I spent some time with an ex-Rotarian yesterday (I’m gonna get this guy back into Rotary. He is an ex-award winning club president for pete’s sake) and he was complaining that “Rotary needs to rethink its marketing.” How many times have we heard that? If only the “Mothership” would spend tens of millions on advertising, Rotary worldwide could take its rightful place as the preeminent provider of “do-gooding” in the hearts and minds of people everywhere.
I’m pretty sure most folks have little idea of what it costs to create “brand awareness” in today’s incredibly crowded marketplace of people trying to sell us stuff. What most Rotarians think of when they imagine the Rotary ad campaign that will resolve our membership problems is a Madison Avenue “Coca-Cola like” ad campaign. Hey, we could steal these from Coke at any moment: Things Go better With Rotary; Rotary, It’s the Real Thing; I’d like to buy the world some peace (part of our “Real Thing” campaign); Always Rotary, or, have you seen this one? Amazing!
Of course the problem is that Coke’s worldwide advertising budget in 2010 was $2.9 billion, so all we have to do is raise our dues by $2,416 per member, per year, for all 1.2 million Rotarians and we got this licked. (For a little perspective, last year Rotary’s $52 US dues per member are reported in our financials as total dues revenue of $62.5 million. Of our $52 per member, $9.58 goes for “messaging and communications.” I’m not sure about this, but I think we come up a little short.)
Here’s the good news. YOU DON’T NEED a huge Coke-like ad campaign to effectively market your Rotary club. To raise awareness about Rotary we need to do a little “guerrilla marketing,” those unconventional, interesting, low cost, and creative techniques we can use to very effectively promote our Rotary clubs. Public Relations is one of the big focuses of RI’s strategic plan, and it is consequently a big part of the strategic planning for District 7620. It should be a big part of the strategic planning for EVERY Rotary club.
I know this is pretty “old school,” and low tech, but what if we think about how to use signage on our projects to promote what we do? Here’s an idea that comes to you courtesy of the Howard County Rotary Clubs, who made a $75,000 five year commitment to fund scholarships at Howard Community College. The clubs had already been individually supporting scholarship programs at the college, but Rotarian Joan Athen (Past President of two different Rotary Clubs, former Board Member of HCC, and all-around super woman) came up with the idea to coordinate these efforts into one five-year pledge. To make a long story short, the pledge earned Rotary the naming rights for the Atrium of the brand new Health Sciences Building on the HCC campus. All of which is pretty much old news around here…until I saw the actual sign. I hope the pictures do it justice because it is a breathtaking “thank-you” from HCC to Rotary, and it can’t help to 1) make any Rotarian’s heart beat a little quicker with pride, and more importantly 2) have absolutely everyone who enters the building think about Rotary and perhaps wonder if its worth learning a little more about what we do.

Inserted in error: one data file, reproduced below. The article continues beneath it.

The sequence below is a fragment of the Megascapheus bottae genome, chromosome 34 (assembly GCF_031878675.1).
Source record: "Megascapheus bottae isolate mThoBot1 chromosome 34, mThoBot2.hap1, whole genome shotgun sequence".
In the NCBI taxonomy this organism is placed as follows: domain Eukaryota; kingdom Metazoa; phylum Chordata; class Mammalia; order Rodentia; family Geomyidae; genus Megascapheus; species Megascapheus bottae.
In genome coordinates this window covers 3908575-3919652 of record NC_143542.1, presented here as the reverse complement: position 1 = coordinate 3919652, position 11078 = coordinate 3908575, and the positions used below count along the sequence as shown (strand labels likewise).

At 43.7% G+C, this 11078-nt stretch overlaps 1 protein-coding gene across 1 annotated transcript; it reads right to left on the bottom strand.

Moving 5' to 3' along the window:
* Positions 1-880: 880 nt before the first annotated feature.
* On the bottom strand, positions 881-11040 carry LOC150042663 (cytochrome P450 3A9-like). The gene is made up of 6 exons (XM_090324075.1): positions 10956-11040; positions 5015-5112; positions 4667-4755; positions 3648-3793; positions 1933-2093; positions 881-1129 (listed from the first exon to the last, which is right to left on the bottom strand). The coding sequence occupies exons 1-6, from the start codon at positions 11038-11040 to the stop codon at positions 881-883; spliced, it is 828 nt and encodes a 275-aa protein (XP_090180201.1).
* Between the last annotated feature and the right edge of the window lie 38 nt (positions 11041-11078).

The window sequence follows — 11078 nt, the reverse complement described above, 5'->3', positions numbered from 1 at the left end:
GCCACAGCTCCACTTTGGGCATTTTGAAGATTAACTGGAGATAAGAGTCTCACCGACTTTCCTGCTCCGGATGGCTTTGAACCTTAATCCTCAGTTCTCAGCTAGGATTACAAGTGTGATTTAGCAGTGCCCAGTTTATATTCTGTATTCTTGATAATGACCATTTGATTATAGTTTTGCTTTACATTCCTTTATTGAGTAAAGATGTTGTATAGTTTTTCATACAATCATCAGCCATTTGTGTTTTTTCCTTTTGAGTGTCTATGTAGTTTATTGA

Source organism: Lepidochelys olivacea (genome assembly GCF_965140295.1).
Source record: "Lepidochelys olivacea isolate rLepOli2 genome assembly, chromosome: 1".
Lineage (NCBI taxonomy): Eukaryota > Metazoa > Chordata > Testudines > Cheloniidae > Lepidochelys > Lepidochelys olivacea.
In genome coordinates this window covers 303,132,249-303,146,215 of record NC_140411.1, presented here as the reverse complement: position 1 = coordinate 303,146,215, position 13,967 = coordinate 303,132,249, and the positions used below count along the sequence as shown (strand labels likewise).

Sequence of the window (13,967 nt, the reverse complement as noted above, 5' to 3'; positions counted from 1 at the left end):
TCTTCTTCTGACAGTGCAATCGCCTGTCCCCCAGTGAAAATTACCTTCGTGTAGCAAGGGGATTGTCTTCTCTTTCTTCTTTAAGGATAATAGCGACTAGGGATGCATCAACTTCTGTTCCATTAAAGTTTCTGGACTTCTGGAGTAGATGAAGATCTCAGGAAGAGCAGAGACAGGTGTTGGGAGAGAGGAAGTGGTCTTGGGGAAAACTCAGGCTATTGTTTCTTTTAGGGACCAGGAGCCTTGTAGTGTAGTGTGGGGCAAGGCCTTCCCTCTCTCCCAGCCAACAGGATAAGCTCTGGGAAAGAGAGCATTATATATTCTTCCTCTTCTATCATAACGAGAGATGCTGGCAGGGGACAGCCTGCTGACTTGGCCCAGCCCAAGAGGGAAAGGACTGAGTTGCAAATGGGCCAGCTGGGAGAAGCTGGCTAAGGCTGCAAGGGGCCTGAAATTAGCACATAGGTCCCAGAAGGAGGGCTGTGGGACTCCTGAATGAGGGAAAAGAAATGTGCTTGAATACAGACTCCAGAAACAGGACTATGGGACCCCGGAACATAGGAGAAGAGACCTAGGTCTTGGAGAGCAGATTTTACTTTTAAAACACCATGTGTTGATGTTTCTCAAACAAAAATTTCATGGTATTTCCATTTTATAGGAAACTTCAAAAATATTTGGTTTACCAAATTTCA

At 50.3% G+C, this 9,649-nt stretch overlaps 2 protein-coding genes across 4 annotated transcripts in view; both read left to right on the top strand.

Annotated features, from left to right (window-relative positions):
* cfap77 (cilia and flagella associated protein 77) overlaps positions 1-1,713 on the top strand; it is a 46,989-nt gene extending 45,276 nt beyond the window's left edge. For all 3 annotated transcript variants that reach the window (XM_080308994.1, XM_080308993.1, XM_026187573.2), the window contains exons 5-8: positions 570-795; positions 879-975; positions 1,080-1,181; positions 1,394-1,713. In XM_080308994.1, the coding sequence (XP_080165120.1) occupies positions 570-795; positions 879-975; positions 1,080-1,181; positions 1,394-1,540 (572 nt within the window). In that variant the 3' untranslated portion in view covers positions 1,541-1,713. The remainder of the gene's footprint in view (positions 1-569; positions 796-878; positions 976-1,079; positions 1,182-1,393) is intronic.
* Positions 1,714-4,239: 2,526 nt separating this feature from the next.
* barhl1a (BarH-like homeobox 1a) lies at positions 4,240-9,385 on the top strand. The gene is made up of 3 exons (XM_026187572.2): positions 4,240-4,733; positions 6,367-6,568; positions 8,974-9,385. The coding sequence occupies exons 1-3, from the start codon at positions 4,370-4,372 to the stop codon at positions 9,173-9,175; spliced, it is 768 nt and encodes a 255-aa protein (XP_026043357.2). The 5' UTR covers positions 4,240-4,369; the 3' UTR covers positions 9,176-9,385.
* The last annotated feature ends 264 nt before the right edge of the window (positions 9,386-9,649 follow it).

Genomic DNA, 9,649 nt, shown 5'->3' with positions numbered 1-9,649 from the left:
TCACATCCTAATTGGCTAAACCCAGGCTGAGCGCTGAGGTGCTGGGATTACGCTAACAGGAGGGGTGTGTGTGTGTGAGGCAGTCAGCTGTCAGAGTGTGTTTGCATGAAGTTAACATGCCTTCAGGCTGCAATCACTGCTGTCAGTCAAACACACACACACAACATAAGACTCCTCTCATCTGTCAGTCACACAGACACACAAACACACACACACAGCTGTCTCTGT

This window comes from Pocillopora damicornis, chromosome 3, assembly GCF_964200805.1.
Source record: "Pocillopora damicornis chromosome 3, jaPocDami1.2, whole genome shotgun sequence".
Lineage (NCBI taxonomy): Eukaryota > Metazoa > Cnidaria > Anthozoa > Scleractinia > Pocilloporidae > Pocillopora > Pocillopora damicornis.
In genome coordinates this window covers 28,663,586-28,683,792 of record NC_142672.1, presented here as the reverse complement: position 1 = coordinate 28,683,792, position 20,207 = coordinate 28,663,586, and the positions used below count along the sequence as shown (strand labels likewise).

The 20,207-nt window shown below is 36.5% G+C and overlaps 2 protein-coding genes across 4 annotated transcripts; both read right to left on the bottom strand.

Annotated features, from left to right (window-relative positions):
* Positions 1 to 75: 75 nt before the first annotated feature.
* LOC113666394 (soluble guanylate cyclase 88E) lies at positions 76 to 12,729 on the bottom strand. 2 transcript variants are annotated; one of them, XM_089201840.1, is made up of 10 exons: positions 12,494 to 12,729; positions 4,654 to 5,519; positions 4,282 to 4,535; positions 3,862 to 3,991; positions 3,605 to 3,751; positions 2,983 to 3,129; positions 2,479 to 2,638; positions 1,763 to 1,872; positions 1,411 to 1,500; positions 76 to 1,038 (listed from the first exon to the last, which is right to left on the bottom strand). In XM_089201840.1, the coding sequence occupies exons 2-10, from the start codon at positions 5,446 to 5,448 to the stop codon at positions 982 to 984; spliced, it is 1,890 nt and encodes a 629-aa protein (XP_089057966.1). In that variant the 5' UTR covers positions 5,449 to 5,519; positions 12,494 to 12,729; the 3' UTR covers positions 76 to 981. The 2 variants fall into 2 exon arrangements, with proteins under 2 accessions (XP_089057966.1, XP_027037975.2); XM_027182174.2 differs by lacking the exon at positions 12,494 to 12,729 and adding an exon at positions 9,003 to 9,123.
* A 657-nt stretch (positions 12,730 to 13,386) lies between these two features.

If the large sign wasn’t enough, there is a smaller plaque that names all of the individual Rotary clubs that participated in the project. We should all spend some time thinking about: What does your club do in your community? What could the clubs in your area do together? How newsworthy would it be? How do you, or could you, promote your good work in your community?
RI President, Gary Huang gets this. He is asking us all to do a “Rotary Day” in our communities to help raise Rotary Awareness. Pretty good idea…don’t you think?
We can do this!!!
NOTE: For more information about the great PR tools available to Rotary clubs, try getting started at Rotary Brand Central on the RI website at https://brandcenter.rotary.org/en-GB?
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